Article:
"After that it was easy to develop and implement technical applications for the discovery—first, flying machines for movement within the atmosphere, and then vehicles for travel to other planets."

Menni's tone was calm and persuasive, but his story seemed too strange and improbable to believe. "And you were able to do all this in secret?" I interrupted.

"Yes, because we considered secrecy to be of the utmost importance. We decided that it would be very dangerous to publish our findings so long as most countries are ruled by reactionary governments. You, as a Russian revolutionary, would be the first to agree. Look how your Asiatic government uses European means of communication and destruction to oppress and eradicate all the most vigorous and progressive elements in the country. Or take the government of a certain semifeudal, semicon-stitutional country whose throne is occupied by a warmongering, jabbering blockhead in the power of a pack of known swindlers—is it much better? How much are even the two philistine republics of Europe worth? It is clear that if our flying machines were to become known, the governments would first of all try to get a monopoly on them and use them to enhance the power and might of the upper classes. That is something we most decidedly do not want, and we shall therefore retain the monopoly for ourselves and wait for more favorable circumstances."

"Have you actually succeeded in reaching other planets?" I asked.

"Yes, the two closest, the telluric planets Venus and Mars. Of course I am not counting the moon, which is dead. At this very moment we are exploring them in detail. We have all the necessary technical resources—what we lack is people, strong, reliable people. By the authority vested in me by my comrades, I am inviting you to join our ranks. Naturally, you would have all the rights and obligations of any other member."

He paused to wait for my answer. I did not know what to think.

"Proof!" I said. "You promised to show me the proof."

Menni took from his pocket a glass bottle containing a metallic liquid, which I took to be mercury. Strangely, however, this liquid, which filled not more than a third of the container, was not at the bottom of the bottle but in its upper part from just below the neck right up to the cork. Menni turned the bottle upside down and the liquid flowed upward to the bottom. He released the phial, and it hung suspended in midair. This was incredible, but there could be no doubt that it was really true.

"This is an ordinary glass phial," Menni explained, "but it contains a liquid which is repelled by the bodies of the solar system. Just enough liquid has been poured in to counterbalance the weight of the bottle, so that they are weightless taken together. We construct all our flying machines on the same principle. They are made of ordinary materials, but they have a reservoir filled with the appropriate quantity of this minusmatter. All that remains is to give this entire weightless system the proper speed. The flying machines intended for use in Earth's atmosphere have simple electric motors and wings. Such craft are of course unsuited for interplanetary travel, where we employ an entirely different system, with which I shall familiarize you in more detail later."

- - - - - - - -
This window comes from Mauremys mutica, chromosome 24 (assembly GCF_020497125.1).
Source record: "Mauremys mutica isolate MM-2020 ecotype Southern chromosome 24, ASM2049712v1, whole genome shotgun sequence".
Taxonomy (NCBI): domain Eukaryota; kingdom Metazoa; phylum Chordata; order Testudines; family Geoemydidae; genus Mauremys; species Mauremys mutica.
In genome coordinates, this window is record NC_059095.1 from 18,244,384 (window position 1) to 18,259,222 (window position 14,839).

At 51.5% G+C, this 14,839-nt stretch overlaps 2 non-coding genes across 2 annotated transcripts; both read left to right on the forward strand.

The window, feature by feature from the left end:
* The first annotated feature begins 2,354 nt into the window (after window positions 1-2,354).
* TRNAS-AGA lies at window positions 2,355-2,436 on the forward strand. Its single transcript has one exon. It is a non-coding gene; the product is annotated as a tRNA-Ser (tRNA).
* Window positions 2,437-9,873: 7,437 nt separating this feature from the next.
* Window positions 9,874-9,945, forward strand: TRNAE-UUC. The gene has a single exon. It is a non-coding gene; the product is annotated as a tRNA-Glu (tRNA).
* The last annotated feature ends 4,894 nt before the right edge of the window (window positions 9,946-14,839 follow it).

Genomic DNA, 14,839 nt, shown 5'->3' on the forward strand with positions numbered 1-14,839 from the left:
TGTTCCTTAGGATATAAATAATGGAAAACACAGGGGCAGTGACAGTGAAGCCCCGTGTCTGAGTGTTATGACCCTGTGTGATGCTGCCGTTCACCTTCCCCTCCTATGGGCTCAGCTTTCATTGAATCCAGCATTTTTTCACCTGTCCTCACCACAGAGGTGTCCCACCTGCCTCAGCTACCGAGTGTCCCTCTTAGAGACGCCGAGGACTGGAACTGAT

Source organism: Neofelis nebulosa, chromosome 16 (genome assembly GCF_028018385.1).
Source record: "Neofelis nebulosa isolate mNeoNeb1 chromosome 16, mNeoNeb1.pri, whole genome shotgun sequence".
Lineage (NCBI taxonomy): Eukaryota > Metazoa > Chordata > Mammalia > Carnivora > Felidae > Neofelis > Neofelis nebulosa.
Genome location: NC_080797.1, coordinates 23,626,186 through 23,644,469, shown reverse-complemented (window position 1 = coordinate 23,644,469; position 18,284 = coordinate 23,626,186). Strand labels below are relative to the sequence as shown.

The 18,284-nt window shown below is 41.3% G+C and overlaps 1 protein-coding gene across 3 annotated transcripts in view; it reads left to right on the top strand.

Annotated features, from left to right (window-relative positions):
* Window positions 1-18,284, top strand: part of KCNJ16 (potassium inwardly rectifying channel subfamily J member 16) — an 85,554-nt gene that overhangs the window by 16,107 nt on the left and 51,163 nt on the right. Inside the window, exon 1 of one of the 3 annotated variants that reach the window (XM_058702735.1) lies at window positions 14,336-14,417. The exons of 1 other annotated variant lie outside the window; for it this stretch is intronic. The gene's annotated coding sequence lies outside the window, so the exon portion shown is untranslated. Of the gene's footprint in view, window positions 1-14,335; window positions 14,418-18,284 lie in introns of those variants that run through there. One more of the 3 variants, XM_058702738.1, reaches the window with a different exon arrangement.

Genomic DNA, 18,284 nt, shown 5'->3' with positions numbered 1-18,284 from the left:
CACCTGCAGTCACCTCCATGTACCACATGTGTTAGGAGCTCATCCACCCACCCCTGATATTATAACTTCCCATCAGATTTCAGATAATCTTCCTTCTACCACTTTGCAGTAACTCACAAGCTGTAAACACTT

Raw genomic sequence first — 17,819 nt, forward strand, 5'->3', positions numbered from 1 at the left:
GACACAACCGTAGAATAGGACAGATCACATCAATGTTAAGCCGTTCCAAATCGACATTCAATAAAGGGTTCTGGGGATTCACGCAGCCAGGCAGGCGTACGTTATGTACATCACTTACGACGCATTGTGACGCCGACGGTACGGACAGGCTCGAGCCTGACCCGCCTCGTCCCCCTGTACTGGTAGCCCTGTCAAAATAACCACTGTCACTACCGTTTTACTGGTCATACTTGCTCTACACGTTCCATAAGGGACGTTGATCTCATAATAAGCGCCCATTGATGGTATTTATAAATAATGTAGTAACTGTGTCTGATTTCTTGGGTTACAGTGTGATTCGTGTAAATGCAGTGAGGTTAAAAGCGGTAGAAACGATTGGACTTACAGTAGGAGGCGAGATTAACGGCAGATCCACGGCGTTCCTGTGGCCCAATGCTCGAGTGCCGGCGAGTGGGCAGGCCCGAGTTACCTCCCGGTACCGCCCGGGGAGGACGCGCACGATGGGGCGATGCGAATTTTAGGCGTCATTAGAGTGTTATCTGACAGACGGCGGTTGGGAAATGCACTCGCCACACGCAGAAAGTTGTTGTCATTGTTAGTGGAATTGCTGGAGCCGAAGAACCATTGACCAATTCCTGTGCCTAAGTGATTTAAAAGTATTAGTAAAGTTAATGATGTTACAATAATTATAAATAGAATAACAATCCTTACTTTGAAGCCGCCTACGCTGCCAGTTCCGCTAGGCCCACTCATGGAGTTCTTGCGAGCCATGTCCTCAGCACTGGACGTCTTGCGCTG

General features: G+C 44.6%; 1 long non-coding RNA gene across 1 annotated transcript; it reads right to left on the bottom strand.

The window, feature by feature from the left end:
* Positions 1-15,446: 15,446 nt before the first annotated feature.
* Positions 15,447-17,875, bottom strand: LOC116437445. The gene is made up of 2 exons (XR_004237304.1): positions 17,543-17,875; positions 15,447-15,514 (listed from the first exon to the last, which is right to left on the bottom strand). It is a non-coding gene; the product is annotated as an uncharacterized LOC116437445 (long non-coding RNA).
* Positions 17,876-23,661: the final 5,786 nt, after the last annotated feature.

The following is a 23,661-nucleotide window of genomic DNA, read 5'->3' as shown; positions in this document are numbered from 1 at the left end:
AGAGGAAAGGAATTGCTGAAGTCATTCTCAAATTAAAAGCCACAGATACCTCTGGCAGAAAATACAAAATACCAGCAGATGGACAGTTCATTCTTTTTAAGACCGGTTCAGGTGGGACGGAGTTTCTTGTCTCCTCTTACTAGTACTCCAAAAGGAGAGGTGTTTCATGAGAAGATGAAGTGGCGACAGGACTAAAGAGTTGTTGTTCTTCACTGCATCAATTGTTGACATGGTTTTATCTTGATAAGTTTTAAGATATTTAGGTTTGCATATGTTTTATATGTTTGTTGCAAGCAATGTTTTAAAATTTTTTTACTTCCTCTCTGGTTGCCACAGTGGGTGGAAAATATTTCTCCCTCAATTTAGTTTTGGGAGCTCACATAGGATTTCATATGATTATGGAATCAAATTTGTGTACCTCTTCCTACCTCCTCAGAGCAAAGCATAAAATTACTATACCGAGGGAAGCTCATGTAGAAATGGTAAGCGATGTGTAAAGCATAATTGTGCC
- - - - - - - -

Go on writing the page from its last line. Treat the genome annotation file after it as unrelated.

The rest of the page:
There was no longer any room for doubt.

"What restraints does your society place upon its members, besides, that is, the obligation to keep its existence a secret?"

"Actually, hardly any at all. Neither the private lives nor the public activities of our comrades are circumscribed in any way, so long as the activity of the society as a whole is not jeopardized. Upon joining, however, each new member is required to perform some important task for the society. This binds him more closely to the organization and also affords us an opportunity to observe his talents and initiative in action."

"In other words, I will also be assigned such a mission?"


"What, exactly?"

"You are to participate in the expedition leaving tomorrow for Mars in our etheroneph."

"How long will this expedition take?"

"We do not know. The round trip will require at least five months. Of course, there is always the possibility we may never return."

"I understand, but that is not the point. What will become of my revolutionary work? You are obviously a Social Democrat yourself, so you must understand my problem/'

"Make your choice. We think that you should pause in your work to complete your training. The mission cannot be postponed. If you refuse to accept it now you will not be given another chance."

I thought for a moment. Now that the broad masses had entered upon the scene, the absence of any one party worker was of little consequence to the cause as a whole. Besides, I would only be away temporarily, and, when I returned, my new connections, knowledge, and skills would make me considerably more useful. I made up my mind.

"When am I to start?"

"Immediately, with me."

"Can you give me two hours to notify my comrades? They will have to replace me tomorrow in the district."

"That matter has almost been taken care of already. Andrei arrived today, fleeing from the South. I told him that you might be leaving, and he is prepared to take your place. While waiting for you I wrote him a letter with detailed instructions, just in case. We can drop it off to him on our way."

There was nothing more to discuss. I quickly destroyed my personal papers, wrote a note to my landlady, and began dressing. Menni was ready already.

"Well then, let's go. From this moment on, I am your prisoner."

"You are my comrade!" answered Menni.


Excerpted from Red Star by Alexander Bogdanov, Loren R. Graham, Richard Stites, Charles Rougle. Copyright © 1984 Indiana University Press. Excerpted by permission of Indiana University Press.
All rights reserved. No part of this excerpt may be reproduced or reprinted without permission in writing from the publisher.
Excerpts are provided by Dial-A-Book Inc. solely for the personal use of visitors to this web site.

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Table of Contents


Fantasy and Revolution: Alexander Bogdanov and the Origins of Bolshevik Science Fiction / Richard Stites,
RED STAR: A Utopia,
Bogdanov's Inner Message / Loren R. Graham,
Selected Bibliography,